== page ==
The Latest Food Trend? Chocolate Cake For Breakfast

Like you really need an excuse to eat cake for breakfast.

The presumably super fashionable and cultured experts over at Sterling-Rice Group predict that dessert for breakfast -- yes, like cake -- is going to become a thing, according to Food Business News.

The reason why? Besides the fact that, simply, it's delicious, a couple of new studies back it up. One, a Tel Aviv University study determined that eating dessert with breakfast encourages weight loss.

The other study, from Syracuse University, found that dark chocolate has a ton of benefits on cognitive function. The researchers say the sweet helps with things like abstract reasoning, memory and focus, which can be pretty hard to come by in the mornings, as we have found through non-scientific anecdotal research.

"The thought was eating chocolate prepares you more for your workday, so what better day part to incorporate dark chocolate into your meal than breakfast?" said Liz Moskow, culinary director at Sterling-Rice Group.

Honestly, even if there was no research to support it, we could still go for a big slice of German chocolate pretty much every morning.

"Combining those two studies and the likeability of having dessert for breakfast, we predict that breakfast might start seeing brunch amuse-bouche chocolate cakes or brunch and breakfast restaurants incorporating a robust dessert menu," Moskow added.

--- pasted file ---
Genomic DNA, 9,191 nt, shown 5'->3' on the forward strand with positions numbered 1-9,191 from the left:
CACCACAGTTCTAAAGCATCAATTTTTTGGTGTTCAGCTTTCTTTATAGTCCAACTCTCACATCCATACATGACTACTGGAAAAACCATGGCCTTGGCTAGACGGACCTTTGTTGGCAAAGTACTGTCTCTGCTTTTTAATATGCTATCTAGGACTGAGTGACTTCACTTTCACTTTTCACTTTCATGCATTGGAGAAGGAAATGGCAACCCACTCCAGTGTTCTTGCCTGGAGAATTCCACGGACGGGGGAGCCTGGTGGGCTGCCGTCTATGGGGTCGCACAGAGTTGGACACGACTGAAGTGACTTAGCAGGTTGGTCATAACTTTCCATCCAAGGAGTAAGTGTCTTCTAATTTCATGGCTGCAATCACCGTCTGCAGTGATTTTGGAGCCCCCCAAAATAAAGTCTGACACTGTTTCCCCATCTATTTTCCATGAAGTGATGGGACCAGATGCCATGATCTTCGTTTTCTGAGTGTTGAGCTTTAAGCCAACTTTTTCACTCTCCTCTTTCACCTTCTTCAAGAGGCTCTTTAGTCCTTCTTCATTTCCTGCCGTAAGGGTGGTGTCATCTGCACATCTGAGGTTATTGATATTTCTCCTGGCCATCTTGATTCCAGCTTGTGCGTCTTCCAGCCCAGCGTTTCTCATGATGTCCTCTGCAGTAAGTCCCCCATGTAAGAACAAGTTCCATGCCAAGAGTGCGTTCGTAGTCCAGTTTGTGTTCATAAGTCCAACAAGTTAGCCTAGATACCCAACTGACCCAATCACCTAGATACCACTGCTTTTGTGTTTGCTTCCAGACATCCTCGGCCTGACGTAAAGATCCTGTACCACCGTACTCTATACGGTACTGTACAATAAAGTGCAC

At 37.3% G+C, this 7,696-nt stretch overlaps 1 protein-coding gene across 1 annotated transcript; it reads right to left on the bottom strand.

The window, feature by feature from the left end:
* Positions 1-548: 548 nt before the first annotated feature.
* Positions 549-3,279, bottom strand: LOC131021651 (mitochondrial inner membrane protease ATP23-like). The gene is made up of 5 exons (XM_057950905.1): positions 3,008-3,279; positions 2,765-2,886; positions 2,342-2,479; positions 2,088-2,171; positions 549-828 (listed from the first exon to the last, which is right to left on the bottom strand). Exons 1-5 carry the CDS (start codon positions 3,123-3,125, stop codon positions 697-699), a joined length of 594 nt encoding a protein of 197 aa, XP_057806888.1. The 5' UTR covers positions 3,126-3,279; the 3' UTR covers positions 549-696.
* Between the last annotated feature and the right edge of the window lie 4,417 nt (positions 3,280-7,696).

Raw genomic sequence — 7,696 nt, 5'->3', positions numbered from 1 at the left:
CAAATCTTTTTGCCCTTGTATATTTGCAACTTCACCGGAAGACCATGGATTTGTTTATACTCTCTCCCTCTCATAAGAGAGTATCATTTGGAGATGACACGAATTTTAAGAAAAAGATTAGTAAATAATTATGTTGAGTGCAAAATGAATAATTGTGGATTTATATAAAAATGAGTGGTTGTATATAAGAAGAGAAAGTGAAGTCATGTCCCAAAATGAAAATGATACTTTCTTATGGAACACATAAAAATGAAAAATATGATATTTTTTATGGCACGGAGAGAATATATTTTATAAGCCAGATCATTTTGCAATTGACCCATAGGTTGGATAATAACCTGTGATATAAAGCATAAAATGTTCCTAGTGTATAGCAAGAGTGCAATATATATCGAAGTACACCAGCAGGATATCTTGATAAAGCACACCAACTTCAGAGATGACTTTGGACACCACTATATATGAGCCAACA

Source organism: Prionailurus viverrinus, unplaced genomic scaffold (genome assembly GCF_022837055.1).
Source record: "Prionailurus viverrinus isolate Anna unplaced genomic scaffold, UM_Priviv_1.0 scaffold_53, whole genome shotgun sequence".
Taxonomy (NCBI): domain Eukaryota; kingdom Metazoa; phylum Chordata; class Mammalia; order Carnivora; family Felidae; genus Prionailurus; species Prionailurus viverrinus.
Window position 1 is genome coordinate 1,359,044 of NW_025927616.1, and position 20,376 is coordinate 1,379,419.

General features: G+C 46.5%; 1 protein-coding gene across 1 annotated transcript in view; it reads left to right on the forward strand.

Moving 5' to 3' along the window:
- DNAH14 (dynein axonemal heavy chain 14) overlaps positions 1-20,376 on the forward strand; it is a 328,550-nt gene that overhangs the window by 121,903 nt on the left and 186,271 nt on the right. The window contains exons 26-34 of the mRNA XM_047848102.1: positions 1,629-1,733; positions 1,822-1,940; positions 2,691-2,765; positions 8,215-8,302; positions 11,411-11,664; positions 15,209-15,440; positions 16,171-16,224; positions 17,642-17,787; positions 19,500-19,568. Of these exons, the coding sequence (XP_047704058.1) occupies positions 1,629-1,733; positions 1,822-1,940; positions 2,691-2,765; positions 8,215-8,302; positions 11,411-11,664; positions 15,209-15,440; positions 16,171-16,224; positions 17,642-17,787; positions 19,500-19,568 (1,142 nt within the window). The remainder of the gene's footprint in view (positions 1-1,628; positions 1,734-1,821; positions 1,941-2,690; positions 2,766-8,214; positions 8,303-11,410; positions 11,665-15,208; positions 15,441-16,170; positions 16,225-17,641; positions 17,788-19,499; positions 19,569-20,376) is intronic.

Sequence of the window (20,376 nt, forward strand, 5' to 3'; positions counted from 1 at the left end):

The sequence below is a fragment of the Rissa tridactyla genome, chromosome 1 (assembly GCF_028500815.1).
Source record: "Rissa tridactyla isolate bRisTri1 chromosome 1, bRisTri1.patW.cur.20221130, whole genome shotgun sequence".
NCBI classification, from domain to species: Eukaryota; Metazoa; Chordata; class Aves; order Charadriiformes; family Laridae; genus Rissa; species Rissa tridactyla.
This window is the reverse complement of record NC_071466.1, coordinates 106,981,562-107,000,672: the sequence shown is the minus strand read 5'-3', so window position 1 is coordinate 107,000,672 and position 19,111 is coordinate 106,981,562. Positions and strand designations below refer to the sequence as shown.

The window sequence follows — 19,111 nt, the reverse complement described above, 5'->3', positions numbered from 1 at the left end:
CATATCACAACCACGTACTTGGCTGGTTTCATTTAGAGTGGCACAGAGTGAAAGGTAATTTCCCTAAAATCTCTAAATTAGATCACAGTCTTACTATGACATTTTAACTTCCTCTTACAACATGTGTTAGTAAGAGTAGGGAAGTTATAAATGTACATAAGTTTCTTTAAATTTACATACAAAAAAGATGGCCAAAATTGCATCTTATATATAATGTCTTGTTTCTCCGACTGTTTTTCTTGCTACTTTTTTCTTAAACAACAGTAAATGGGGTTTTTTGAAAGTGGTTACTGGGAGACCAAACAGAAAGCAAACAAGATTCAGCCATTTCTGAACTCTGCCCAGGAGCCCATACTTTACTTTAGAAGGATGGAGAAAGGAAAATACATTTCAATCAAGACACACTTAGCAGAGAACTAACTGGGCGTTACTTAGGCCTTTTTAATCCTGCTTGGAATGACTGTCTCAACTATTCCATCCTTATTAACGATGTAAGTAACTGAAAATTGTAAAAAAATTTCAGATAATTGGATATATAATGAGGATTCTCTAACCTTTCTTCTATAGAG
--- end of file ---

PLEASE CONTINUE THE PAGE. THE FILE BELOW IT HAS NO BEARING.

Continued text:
A breakfast high in carbs and protein and including sweets could help keep us full throughout the day and keep our sweet tooth cravings at bay, said researcher Dr. Daniela Jakubowicz of Tel Aviv University, according to LiveScience.

Still, as with any good ideas, there are some haters.

"I would never, in a million years, recommend cookies or cake for breakfast," said nutrition writer and registered dietitian Katherine Tallmadge, whom we won't be inviting to brunch any time soon (sorry Katherine).

But as long as you account for your calories like the study did (the morning sweets eaters consumed the same amount of calories as the control group), there's a chance it could help you out, as long as you eat enough food throughout the day to keep you full.

"The last thing you want to do is get to an evening meal, and be starving," said nutrition consultant and spokeswoman for the Academy of Nutrition and Dietetics Heather Mangieri. "That's the time that so many people overeat."

Don't wait for that cake.